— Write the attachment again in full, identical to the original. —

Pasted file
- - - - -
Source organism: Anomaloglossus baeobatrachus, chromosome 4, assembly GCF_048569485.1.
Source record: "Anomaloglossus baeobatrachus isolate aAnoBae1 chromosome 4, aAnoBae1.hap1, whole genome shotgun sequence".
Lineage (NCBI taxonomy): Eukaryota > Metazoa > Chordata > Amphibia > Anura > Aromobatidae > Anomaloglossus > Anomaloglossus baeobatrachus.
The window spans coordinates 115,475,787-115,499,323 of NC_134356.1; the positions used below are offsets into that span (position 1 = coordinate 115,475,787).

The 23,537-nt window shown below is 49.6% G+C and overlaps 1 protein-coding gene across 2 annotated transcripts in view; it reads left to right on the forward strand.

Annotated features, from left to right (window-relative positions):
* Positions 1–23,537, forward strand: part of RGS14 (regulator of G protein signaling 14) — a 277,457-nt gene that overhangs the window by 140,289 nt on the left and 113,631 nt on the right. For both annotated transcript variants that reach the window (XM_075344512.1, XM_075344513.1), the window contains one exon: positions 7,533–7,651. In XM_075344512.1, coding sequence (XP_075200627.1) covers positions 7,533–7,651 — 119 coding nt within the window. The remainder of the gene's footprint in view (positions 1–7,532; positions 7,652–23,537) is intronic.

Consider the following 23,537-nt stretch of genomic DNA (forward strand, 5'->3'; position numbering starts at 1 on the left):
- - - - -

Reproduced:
Source organism: Anomaloglossus baeobatrachus, chromosome 4, assembly GCF_048569485.1.
Source record: "Anomaloglossus baeobatrachus isolate aAnoBae1 chromosome 4, aAnoBae1.hap1, whole genome shotgun sequence".
Lineage (NCBI taxonomy): Eukaryota > Metazoa > Chordata > Amphibia > Anura > Aromobatidae > Anomaloglossus > Anomaloglossus baeobatrachus.
The window spans coordinates 115,475,787-115,499,323 of NC_134356.1; the positions used below are offsets into that span (position 1 = coordinate 115,475,787).

The 23,537-nt window shown below is 49.6% G+C and overlaps 1 protein-coding gene across 2 annotated transcripts in view; it reads left to right on the forward strand.

Annotated features, from left to right (window-relative positions):
* Positions 1–23,537, forward strand: part of RGS14 (regulator of G protein signaling 14) — a 277,457-nt gene that overhangs the window by 140,289 nt on the left and 113,631 nt on the right. For both annotated transcript variants that reach the window (XM_075344512.1, XM_075344513.1), the window contains one exon: positions 7,533–7,651. In XM_075344512.1, coding sequence (XP_075200627.1) covers positions 7,533–7,651 — 119 coding nt within the window. The remainder of the gene's footprint in view (positions 1–7,532; positions 7,652–23,537) is intronic.

Consider the following 23,537-nt stretch of genomic DNA (forward strand, 5'->3'; position numbering starts at 1 on the left):